What Is a Lottery?


A lottery is an arrangement by which prizes are allocated by a process that relies entirely on chance. It is often used in the case of a competition for something limited and desirable, such as kindergarten admission, a vacant unit in a subsidized housing block, or a vaccine against a fast-moving virus. It is also used to allocate money or other goods and services, such as public welfare benefits, sports event invitations, or job positions in government agencies.

Although the casting of lots for decisions and fates has a long record in human history (including several instances in the Bible), lotteries as organized games of chance for material gain are of rather recent origin. In the 15th century, for example, towns held public lotteries to raise funds for town walls and for helping the poor. During the 1960s, New Hampshire became the first state to establish a state lottery, followed by California, Indiana, Michigan, and South Carolina. Today, more than 30 states have lotteries.

The lottery industry is one of the few in the country that is heavily regulated by federal and state law, with strict advertising and promotion rules and detailed financial reporting requirements. State governments are the principal providers of funding for the lotteries, and the revenue they generate is a major source of funds for many state programs. Lottery profits have even been used to finance major state projects, such as highway construction and education reform.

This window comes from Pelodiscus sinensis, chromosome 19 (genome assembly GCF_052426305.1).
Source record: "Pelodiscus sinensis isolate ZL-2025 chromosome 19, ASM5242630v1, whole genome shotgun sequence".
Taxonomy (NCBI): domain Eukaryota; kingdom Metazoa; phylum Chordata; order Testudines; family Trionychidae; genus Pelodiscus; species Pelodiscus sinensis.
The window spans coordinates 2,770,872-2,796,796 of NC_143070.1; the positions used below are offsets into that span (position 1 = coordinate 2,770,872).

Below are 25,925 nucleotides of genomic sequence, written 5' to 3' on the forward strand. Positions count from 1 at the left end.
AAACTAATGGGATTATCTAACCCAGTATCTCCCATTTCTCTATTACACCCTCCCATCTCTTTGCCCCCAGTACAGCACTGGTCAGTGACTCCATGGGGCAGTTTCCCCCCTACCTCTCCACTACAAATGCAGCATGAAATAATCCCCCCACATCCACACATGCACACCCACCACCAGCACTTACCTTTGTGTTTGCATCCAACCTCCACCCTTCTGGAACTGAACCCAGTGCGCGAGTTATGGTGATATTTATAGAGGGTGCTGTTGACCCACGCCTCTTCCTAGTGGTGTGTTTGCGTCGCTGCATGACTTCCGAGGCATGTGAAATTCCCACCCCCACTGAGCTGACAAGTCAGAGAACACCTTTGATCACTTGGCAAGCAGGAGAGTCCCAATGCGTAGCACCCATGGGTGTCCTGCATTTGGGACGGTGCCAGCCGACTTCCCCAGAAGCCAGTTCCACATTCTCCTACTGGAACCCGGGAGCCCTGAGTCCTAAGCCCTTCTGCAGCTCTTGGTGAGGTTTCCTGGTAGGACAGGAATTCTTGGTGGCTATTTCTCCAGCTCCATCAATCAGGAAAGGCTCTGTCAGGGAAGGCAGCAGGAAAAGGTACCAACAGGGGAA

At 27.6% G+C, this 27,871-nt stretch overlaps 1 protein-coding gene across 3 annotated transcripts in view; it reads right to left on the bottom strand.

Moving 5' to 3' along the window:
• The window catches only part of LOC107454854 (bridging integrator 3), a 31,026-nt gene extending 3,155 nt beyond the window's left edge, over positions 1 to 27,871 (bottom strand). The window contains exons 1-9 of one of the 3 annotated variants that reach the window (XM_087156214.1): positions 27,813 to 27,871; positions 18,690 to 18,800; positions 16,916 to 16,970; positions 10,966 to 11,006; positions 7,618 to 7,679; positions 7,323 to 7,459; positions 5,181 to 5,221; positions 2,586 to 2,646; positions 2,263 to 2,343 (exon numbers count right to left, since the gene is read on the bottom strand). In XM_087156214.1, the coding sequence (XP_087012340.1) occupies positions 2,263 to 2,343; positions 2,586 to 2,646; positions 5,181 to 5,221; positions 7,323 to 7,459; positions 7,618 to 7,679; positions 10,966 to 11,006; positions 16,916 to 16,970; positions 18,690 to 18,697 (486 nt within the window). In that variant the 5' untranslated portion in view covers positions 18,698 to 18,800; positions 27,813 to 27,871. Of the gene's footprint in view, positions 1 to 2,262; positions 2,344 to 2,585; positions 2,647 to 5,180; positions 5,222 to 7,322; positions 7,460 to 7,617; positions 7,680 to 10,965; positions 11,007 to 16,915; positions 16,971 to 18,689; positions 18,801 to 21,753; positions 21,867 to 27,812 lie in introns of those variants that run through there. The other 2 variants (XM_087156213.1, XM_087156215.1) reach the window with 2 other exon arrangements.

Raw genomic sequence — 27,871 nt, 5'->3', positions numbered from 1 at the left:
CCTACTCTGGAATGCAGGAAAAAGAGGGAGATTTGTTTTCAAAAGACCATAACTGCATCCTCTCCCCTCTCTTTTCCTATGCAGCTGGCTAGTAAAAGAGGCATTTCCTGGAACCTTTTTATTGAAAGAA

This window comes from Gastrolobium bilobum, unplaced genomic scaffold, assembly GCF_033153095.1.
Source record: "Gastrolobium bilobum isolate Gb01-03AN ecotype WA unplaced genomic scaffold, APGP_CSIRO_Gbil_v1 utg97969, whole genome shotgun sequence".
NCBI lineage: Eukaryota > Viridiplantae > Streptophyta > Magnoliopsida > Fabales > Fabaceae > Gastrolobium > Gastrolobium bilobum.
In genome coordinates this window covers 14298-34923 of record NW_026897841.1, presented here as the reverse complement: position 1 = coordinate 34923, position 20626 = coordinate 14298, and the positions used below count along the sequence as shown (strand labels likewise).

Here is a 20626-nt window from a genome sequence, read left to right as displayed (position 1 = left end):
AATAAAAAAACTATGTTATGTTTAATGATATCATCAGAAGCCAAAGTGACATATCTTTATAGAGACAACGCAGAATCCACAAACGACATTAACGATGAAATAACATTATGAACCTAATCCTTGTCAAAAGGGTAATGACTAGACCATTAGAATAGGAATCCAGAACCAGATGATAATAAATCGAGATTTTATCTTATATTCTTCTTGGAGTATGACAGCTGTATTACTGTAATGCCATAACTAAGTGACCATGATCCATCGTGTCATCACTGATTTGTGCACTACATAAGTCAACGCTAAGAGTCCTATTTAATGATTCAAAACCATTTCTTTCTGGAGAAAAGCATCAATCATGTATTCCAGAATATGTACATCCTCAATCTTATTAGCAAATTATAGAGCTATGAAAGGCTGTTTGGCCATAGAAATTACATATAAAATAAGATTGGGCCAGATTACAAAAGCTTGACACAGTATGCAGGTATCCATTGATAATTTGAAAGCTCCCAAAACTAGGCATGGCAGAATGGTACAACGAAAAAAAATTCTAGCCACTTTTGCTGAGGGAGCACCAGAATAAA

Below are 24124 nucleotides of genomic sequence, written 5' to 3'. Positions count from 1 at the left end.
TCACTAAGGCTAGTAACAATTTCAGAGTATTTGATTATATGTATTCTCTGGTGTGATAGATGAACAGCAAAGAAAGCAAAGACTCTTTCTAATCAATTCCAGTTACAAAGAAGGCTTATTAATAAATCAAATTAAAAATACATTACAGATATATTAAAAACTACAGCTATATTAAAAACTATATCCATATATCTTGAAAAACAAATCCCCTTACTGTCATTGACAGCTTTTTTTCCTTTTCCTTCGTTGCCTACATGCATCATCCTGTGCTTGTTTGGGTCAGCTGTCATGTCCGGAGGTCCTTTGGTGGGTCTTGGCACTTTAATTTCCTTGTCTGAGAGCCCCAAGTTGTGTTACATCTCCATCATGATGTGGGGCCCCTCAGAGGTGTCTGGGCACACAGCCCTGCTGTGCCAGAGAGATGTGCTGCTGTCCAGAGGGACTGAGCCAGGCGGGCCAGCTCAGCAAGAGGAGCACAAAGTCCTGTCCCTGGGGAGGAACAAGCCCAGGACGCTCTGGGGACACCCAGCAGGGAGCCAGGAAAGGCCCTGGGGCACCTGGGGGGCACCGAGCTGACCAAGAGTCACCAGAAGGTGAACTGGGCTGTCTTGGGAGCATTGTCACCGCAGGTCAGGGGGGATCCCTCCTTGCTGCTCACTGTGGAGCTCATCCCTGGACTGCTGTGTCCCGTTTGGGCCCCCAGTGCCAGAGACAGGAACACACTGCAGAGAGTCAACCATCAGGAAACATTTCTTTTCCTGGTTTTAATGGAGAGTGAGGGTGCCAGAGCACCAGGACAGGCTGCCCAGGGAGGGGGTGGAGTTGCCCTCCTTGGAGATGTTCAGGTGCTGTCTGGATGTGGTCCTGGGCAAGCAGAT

Most lotteries are privately operated by private companies, but some are run by state governments. The private firms compete with each other and with the state’s own public-works departments to market their products and to sell tickets. State-run lotteries have advantages in some respects, including the ability to target marketing to a specific group of consumers.

A key factor in winning and retaining state approval is the degree to which the proceeds of a lottery are seen as benefiting a specific public good, such as education. This argument is particularly effective when the state’s fiscal condition is weak, as it may reduce opposition to a lottery and ease fears of tax increases or cuts in other programs. But it is not a sufficient basis for approval when the state’s fiscal condition is strong, as it has been in some states where lotteries have been established.

Once a lottery is established, the focus of discussion and criticism shifts from whether the activity is a desirable social goal to the specific features of its operations. The question becomes, for example, how much control should be exercised by lottery officials over the amount and type of games offered and how aggressively they should promote them. It is sometimes argued that the lottery system undermines family values, leads to compulsive gambling, and has a regressive effect on lower-income groups. But these issues are the result of the continuing evolution of the lottery system, not its initial establishment. It is important to remember that, in the early years of a lottery, public policy decisions are made piecemeal and incrementally, with little overall overview.